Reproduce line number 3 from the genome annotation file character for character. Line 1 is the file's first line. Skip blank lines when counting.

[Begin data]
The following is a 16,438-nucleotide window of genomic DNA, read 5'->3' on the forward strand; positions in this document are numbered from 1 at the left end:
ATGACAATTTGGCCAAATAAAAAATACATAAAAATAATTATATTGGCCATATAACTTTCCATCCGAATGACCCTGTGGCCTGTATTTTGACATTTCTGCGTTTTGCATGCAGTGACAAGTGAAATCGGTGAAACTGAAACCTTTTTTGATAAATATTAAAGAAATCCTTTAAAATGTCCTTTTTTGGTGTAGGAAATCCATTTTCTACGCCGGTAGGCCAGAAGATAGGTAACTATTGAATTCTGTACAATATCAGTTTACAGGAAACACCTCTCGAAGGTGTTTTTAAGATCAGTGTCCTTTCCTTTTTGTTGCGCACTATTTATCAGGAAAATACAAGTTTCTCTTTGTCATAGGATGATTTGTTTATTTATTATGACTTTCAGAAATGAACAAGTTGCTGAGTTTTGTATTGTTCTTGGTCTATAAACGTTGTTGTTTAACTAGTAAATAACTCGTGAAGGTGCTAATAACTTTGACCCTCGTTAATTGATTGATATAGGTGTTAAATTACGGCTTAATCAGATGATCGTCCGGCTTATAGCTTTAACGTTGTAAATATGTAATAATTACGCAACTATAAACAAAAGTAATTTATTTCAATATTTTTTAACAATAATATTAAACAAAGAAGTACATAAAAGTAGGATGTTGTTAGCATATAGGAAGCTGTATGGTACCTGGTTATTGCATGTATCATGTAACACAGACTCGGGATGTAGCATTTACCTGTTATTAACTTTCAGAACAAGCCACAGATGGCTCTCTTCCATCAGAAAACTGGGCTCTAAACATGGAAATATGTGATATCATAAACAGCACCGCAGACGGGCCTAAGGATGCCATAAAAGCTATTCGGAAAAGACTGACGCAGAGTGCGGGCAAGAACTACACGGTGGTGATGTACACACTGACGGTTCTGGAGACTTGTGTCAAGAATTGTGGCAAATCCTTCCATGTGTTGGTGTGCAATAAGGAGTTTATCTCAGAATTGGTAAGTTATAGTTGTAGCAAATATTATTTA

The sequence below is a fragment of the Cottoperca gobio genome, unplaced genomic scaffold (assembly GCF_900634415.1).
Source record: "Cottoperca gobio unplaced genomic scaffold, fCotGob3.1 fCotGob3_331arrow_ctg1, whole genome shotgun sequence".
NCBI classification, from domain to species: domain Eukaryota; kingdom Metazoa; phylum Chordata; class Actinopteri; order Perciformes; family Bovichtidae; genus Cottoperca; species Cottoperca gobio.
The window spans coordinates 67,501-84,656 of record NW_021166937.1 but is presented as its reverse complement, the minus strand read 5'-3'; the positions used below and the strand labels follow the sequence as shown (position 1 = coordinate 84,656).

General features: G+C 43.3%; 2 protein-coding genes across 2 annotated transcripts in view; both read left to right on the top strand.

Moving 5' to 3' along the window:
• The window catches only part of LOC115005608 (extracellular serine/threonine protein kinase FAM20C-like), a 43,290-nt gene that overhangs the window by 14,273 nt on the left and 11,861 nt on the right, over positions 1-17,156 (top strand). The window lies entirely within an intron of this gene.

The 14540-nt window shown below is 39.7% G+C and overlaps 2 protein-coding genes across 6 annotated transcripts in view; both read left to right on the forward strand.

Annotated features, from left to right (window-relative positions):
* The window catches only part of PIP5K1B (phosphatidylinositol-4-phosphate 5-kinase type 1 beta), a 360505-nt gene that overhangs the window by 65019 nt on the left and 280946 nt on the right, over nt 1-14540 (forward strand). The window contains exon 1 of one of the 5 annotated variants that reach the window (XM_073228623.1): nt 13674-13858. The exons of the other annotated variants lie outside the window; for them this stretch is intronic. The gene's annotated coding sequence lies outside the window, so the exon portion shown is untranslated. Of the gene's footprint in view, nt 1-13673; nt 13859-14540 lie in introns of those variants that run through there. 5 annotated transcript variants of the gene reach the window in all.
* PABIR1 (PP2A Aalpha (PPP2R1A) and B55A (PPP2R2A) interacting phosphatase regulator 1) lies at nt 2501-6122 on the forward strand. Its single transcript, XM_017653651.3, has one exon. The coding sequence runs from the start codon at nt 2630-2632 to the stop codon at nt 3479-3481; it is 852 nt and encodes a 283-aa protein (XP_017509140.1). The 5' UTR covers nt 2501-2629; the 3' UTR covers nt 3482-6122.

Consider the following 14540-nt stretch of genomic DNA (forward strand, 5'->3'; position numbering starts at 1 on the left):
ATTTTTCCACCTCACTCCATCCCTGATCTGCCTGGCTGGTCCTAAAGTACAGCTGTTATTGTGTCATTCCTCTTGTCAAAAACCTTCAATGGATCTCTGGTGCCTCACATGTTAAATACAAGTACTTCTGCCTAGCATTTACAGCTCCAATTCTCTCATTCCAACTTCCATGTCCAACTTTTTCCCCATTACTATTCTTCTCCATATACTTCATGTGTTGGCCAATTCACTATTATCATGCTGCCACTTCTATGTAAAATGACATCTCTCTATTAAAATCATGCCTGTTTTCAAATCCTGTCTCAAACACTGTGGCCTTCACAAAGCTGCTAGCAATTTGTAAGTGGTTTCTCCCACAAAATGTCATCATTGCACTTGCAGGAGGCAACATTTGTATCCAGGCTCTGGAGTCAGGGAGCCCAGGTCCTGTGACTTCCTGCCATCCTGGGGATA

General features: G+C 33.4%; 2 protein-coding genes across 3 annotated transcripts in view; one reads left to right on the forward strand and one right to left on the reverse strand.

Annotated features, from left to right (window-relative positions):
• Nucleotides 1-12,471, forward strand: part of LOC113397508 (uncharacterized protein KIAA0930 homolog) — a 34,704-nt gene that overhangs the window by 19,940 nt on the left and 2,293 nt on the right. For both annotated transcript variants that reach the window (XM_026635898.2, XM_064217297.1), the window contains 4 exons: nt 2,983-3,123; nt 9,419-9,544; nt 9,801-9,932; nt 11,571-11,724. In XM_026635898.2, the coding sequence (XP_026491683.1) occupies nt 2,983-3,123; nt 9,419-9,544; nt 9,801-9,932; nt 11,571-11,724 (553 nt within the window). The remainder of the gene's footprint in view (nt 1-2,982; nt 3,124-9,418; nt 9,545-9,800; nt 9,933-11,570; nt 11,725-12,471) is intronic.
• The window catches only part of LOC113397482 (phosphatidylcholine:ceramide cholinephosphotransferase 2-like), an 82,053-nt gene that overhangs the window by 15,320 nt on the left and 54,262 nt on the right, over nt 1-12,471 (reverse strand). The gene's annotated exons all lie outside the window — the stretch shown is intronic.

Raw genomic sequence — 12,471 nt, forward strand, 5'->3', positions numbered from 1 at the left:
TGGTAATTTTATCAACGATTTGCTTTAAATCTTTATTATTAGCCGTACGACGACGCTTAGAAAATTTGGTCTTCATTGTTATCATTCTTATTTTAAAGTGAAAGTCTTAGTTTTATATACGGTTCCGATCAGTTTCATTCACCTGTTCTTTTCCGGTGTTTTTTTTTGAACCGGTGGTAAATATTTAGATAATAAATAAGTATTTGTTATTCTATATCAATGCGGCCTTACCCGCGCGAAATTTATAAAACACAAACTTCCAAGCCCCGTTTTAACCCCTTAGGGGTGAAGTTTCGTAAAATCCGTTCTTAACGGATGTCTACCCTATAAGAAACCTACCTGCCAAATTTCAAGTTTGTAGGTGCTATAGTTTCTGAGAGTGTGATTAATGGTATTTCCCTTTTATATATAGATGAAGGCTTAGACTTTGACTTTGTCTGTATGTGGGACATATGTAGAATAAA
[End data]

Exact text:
The sequence below is a fragment of the Cottoperca gobio genome, unplaced genomic scaffold (assembly GCF_900634415.1).